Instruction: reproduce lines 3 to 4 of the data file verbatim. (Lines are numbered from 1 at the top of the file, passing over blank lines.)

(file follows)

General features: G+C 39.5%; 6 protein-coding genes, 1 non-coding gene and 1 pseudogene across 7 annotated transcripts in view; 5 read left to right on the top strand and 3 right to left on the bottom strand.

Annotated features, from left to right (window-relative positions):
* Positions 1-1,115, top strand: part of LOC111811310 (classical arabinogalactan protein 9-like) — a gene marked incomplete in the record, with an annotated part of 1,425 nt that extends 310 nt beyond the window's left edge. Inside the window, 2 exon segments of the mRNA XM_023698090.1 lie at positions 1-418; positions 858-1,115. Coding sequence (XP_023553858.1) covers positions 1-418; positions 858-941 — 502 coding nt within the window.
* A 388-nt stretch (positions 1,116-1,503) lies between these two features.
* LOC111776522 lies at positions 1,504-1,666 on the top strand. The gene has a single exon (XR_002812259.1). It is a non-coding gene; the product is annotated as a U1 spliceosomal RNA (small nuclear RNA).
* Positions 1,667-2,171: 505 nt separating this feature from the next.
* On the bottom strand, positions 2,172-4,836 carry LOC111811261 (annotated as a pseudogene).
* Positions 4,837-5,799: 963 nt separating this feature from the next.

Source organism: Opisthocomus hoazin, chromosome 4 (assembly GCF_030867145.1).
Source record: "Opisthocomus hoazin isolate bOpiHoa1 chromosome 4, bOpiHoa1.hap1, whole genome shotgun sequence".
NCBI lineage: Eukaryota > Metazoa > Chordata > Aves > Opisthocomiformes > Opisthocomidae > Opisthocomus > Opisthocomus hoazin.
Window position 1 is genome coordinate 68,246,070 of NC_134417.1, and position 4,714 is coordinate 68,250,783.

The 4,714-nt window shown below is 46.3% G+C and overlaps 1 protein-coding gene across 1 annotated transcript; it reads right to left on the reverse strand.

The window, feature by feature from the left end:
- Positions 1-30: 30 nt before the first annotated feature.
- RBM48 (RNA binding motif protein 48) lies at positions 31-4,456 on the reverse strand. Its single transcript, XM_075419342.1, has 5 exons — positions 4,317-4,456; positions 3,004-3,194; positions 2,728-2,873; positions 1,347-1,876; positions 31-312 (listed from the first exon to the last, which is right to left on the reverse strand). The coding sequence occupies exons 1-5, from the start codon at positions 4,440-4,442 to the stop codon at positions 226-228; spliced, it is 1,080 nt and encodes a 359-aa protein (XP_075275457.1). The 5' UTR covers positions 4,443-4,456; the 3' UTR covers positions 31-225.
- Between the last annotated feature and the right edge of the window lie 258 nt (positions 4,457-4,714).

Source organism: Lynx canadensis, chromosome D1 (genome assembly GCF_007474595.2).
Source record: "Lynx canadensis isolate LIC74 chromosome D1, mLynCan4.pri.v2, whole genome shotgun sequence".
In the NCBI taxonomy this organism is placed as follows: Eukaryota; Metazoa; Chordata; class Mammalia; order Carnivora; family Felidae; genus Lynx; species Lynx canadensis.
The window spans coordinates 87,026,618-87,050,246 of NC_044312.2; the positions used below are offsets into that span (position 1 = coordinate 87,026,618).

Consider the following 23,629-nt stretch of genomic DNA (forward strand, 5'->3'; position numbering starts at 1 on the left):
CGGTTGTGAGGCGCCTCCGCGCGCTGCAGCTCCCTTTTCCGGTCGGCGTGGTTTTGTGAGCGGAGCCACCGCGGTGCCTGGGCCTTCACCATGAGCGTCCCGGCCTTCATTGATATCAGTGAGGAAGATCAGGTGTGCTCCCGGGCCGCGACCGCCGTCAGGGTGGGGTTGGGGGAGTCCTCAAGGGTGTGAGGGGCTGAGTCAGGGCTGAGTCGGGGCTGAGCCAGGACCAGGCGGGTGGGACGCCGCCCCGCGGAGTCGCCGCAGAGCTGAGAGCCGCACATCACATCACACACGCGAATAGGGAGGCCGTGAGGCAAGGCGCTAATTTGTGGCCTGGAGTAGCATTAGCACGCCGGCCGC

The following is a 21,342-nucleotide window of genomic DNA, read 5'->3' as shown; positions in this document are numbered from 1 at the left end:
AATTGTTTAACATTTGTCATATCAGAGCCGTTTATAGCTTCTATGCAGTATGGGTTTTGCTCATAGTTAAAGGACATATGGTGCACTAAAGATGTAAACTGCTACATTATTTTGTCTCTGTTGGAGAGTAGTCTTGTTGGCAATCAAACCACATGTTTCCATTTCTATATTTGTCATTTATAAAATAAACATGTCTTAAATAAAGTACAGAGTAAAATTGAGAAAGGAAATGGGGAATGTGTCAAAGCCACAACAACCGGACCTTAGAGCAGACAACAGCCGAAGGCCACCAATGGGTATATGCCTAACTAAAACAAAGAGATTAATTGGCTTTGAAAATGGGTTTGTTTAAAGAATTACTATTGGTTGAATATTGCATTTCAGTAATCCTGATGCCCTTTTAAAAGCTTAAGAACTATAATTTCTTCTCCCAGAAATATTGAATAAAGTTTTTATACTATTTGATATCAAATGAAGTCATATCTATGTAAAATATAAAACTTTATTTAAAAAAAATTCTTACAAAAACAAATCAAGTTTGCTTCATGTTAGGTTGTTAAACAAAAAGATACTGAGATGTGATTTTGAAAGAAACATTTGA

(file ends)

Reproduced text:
* Positions 1-1,115, top strand: part of LOC111811310 (classical arabinogalactan protein 9-like) — a gene marked incomplete in the record, with an annotated part of 1,425 nt that extends 310 nt beyond the window's left edge. Inside the window, 2 exon segments of the mRNA XM_023698090.1 lie at positions 1-418; positions 858-1,115. Coding sequence (XP_023553858.1) covers positions 1-418; positions 858-941 — 502 coding nt within the window.
* A 388-nt stretch (positions 1,116-1,503) lies between these two features.